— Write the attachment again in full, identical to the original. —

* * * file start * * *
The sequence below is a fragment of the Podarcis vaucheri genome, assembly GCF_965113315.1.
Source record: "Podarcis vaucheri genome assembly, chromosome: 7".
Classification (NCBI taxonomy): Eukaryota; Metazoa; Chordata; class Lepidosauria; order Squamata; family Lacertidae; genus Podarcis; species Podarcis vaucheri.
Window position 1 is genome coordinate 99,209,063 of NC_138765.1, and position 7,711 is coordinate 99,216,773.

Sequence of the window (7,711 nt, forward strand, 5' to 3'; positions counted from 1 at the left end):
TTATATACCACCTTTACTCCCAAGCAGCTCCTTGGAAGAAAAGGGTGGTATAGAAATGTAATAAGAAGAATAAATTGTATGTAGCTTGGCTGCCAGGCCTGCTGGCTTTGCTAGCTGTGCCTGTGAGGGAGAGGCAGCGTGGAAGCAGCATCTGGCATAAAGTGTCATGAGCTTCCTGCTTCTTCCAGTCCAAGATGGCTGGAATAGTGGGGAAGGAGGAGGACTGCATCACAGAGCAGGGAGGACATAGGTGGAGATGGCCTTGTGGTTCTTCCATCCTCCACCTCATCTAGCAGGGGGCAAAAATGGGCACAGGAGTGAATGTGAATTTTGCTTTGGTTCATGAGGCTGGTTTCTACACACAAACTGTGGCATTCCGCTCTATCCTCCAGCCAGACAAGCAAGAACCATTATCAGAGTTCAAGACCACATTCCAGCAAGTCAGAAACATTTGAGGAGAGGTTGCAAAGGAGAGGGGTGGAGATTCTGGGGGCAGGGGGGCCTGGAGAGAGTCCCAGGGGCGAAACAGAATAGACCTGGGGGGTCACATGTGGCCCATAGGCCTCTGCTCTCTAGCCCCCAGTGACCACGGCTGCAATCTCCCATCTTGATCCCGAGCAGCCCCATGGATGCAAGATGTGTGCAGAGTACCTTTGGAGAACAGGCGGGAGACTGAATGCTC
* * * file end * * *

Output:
The sequence below is a fragment of the Podarcis vaucheri genome, assembly GCF_965113315.1.
Source record: "Podarcis vaucheri genome assembly, chromosome: 7".
Classification (NCBI taxonomy): Eukaryota; Metazoa; Chordata; class Lepidosauria; order Squamata; family Lacertidae; genus Podarcis; species Podarcis vaucheri.
Window position 1 is genome coordinate 99,209,063 of NC_138765.1, and position 7,711 is coordinate 99,216,773.

Sequence of the window (7,711 nt, forward strand, 5' to 3'; positions counted from 1 at the left end):
TTATATACCACCTTTACTCCCAAGCAGCTCCTTGGAAGAAAAGGGTGGTATAGAAATGTAATAAGAAGAATAAATTGTATGTAGCTTGGCTGCCAGGCCTGCTGGCTTTGCTAGCTGTGCCTGTGAGGGAGAGGCAGCGTGGAAGCAGCATCTGGCATAAAGTGTCATGAGCTTCCTGCTTCTTCCAGTCCAAGATGGCTGGAATAGTGGGGAAGGAGGAGGACTGCATCACAGAGCAGGGAGGACATAGGTGGAGATGGCCTTGTGGTTCTTCCATCCTCCACCTCATCTAGCAGGGGGCAAAAATGGGCACAGGAGTGAATGTGAATTTTGCTTTGGTTCATGAGGCTGGTTTCTACACACAAACTGTGGCATTCCGCTCTATCCTCCAGCCAGACAAGCAAGAACCATTATCAGAGTTCAAGACCACATTCCAGCAAGTCAGAAACATTTGAGGAGAGGTTGCAAAGGAGAGGGGTGGAGATTCTGGGGGCAGGGGGGCCTGGAGAGAGTCCCAGGGGCGAAACAGAATAGACCTGGGGGGTCACATGTGGCCCATAGGCCTCTGCTCTCTAGCCCCCAGTGACCACGGCTGCAATCTCCCATCTTGATCCCGAGCAGCCCCATGGATGCAAGATGTGTGCAGAGTACCTTTGGAGAACAGGCGGGAGACTGAATGCTC